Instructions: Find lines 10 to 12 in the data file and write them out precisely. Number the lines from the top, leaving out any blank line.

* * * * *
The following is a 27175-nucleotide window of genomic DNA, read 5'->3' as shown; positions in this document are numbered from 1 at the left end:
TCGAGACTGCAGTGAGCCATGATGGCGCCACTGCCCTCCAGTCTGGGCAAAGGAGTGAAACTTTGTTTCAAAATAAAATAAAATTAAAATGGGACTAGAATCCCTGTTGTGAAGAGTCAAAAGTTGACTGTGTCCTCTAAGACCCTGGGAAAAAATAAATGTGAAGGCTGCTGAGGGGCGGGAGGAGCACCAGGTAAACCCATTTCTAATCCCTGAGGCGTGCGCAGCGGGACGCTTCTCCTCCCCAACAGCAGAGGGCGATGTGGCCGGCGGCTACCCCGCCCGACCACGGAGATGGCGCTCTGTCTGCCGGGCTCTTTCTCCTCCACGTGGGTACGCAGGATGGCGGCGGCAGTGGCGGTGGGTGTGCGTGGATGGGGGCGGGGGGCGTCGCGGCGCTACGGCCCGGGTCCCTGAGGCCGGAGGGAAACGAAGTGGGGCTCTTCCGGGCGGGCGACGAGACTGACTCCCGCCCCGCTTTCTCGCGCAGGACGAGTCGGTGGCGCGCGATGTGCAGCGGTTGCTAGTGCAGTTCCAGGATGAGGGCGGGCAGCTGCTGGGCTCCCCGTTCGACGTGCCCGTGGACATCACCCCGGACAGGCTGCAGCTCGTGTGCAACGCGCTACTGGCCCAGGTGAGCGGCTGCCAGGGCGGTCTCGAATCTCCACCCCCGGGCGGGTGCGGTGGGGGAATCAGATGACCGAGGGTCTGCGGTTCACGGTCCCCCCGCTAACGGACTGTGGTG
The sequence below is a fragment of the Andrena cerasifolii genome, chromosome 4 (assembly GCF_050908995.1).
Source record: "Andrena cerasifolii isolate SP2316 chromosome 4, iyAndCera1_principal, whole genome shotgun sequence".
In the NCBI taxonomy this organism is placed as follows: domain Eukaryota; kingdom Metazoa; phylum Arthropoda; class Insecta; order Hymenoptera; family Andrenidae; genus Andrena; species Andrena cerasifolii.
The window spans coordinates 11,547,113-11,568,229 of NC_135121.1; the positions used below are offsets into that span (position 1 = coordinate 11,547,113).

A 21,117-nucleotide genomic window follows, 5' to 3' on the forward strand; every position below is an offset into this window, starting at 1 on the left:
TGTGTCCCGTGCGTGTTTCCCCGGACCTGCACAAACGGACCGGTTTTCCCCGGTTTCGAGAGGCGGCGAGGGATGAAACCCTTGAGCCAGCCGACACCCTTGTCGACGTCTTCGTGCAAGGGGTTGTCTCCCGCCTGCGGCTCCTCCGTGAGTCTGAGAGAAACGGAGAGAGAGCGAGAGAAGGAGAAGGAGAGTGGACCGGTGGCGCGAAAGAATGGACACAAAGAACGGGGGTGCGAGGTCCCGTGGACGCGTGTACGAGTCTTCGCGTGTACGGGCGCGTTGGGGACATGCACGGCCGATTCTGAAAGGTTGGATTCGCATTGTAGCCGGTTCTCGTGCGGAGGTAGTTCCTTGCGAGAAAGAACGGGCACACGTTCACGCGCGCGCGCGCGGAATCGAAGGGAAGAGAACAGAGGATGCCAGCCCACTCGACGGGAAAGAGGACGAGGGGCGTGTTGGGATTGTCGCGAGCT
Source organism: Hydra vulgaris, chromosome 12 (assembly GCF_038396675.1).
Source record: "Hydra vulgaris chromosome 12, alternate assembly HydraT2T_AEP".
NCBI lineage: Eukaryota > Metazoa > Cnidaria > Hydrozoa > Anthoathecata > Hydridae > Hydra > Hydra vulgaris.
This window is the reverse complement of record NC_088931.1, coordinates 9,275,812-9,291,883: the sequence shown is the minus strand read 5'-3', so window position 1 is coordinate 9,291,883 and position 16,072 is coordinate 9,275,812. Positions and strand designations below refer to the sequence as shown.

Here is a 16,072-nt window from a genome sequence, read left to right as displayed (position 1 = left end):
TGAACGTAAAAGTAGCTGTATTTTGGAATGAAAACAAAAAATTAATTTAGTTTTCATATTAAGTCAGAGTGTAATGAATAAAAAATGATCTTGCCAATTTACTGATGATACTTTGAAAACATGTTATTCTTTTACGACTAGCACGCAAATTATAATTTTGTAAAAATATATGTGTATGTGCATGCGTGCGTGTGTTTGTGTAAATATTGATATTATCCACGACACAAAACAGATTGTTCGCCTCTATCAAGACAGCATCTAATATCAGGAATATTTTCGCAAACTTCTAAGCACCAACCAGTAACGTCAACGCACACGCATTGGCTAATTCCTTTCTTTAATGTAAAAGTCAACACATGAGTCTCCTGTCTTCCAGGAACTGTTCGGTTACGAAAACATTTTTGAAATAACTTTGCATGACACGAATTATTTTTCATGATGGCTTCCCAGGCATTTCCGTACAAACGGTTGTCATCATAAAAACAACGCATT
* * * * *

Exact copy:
Source record: "Hydra vulgaris chromosome 12, alternate assembly HydraT2T_AEP".
NCBI lineage: Eukaryota > Metazoa > Cnidaria > Hydrozoa > Anthoathecata > Hydridae > Hydra > Hydra vulgaris.
This window is the reverse complement of record NC_088931.1, coordinates 9,275,812-9,291,883: the sequence shown is the minus strand read 5'-3', so window position 1 is coordinate 9,291,883 and position 16,072 is coordinate 9,275,812. Positions and strand designations below refer to the sequence as shown.